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Mindful Education for LAUSD
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Los Angeles benefits when our public education system serves the needs of the child and adolescent in the 21st century: People who can initiate and create the new world of work, playful emotionally resilient socially aware people, and people who can think deeply and with imagination. These 21st century needs will be met when our educational system changes to one that is based on a biologically, psychologically, and ontologically correct concept of the human mind in childhood and adolescence. We call this "mind-fit" education. Mind-fit education is mindful education because it enters the reality of the child. When the curriculum, teaching methods, and methods of assessment work in synchronicity with the student's developmental age and individual strengths and capacities learning is irresistible. Educational success, and life success, begins at the K-8 level. The Mindful Education for LAUSD project will be a test-bed demonstrating its value for every student and especially for traditionally hard-to-reach students. Part of the project will be to track the data-points of success - attendance, engagement, behaviour, and initiative as well as on traditional metrics.

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Student Health = Student Success. Improving student health and readiness to learn in LA
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Every day more than 680,000 children attend school in the Los Angeles Unified School District. Many of our students have little or no access to essential preventive and primary health care. In some classrooms, one in three students are obese and are already on the path towards chronic health care conditions such as diabetes or heart disease. In some classrooms, one or two students will develop Type 2 diabetes before graduation and four teenage girls will contract a sexually transmitted infection. One in three young women in LA will have an unplanned pregnancy before their 20th birthday and many of them will drop out of school as a result. We know, and the research confirms this, that kids that are healthy are better able to learn and achieve academic success. The Wellness Networks provide a launching pad for a range of public health interventions in the schools to address these serious issues and improve children’s health and community health outcomes. Wellness Networks use a community-based approach and strategies to address health concerns. Research has shown that school-based strategies are effective in improving health and student readiness to learn. Place-based approaches call for engaging the community where people live, work, learn and play to understand their resources, identify their needs and engage them in culturally appropriate ways. Through the Wellness Networks and using evidence-based strategies, The LA Trust, in partnership with LAUSD and other key allies, is working to: - Increase access to preventive and primary health care services - Improve access to dental care for children by bringing in mobile dental clinics for preventive screenings, cleanings and treatment - Engage communities in healthy living Improved access to health information, health promotion interventions, and health care services will have a positive impact on the students and the overall health of the community. The long-term goals The LA Trust seeks to achieve improve student academic outcomes and population health over the next five to seven years, achieving outcomes such as: - All students are career and college ready (in line with District goals) - Decrease chlamydia and teen pregnancy rates - Decrease overweight and obesity rates - Increase insurance enrollment - Improved asthma management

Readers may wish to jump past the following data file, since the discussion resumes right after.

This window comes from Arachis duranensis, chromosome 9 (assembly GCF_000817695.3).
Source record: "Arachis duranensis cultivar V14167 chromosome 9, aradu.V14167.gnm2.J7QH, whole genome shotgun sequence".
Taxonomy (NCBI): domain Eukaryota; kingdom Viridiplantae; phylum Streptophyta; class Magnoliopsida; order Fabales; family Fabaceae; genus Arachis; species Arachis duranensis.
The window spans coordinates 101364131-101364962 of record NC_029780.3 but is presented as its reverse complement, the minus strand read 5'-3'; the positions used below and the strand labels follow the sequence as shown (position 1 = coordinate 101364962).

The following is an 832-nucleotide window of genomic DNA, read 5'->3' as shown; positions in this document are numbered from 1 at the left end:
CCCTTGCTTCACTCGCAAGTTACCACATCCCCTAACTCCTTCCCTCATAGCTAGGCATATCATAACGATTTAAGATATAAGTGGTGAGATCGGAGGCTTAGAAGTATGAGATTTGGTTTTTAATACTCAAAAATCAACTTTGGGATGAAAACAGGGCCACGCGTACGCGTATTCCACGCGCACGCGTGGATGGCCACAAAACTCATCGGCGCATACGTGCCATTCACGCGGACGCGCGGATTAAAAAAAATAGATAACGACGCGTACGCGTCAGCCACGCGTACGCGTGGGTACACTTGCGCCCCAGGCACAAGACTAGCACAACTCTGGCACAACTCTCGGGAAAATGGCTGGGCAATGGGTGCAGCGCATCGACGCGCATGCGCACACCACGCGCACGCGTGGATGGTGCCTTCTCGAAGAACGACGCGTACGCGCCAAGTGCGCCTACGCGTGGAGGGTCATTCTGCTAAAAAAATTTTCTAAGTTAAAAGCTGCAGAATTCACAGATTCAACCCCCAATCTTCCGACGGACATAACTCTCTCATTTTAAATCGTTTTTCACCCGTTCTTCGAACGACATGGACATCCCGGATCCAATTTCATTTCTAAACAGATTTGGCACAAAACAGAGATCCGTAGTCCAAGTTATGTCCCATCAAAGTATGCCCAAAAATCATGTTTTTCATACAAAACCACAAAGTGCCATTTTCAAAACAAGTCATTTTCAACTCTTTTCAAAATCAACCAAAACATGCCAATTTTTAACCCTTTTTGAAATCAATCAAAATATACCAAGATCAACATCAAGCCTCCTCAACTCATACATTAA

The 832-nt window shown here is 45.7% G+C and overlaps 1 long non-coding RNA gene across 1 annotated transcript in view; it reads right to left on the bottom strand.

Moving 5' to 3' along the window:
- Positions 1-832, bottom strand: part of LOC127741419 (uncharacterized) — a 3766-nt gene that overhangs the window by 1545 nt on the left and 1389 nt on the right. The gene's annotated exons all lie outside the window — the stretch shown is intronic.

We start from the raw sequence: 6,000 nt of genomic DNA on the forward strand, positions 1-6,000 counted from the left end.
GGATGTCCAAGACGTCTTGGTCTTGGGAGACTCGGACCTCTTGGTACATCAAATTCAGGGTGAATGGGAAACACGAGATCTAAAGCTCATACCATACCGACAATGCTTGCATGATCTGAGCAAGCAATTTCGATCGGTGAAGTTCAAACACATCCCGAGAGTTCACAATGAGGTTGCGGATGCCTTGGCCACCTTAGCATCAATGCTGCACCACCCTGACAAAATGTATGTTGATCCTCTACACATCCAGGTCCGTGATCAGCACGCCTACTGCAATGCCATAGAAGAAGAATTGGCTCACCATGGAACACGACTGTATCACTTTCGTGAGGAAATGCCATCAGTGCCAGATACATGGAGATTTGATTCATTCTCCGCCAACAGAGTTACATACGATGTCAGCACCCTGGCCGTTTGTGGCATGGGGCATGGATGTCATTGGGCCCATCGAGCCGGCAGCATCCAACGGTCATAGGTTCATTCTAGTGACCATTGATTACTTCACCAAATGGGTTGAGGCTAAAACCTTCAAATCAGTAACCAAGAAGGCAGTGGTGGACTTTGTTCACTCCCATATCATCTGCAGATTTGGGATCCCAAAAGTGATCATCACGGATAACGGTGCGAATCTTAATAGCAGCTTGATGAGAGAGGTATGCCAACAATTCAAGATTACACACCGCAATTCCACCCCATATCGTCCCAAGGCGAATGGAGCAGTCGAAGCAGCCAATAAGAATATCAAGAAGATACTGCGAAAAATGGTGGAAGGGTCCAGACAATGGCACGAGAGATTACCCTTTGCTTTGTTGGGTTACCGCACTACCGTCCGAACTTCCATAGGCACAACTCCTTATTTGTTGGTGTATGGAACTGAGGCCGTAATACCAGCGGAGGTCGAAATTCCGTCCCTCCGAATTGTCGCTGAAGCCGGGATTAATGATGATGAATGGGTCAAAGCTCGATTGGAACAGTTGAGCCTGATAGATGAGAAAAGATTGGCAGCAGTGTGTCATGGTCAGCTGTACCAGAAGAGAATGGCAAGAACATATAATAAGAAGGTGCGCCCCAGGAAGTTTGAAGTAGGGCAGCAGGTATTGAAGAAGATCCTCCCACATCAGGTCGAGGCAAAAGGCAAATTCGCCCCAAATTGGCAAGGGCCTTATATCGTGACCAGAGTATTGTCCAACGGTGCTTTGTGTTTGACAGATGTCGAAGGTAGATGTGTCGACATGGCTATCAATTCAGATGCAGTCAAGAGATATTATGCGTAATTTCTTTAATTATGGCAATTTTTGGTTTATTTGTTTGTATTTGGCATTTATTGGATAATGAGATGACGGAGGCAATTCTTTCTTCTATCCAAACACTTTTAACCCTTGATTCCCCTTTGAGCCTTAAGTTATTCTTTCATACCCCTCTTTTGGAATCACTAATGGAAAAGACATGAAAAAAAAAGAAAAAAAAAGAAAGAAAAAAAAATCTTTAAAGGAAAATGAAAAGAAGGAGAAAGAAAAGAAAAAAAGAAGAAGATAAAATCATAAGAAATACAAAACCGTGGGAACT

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Giving 200 leaders of the LA2050 initiative a potent tool for dealing with stress and actualizing their highest potential will translate to more creative solutions, more effective programs, and more profound results.

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Empowering students thru arts and education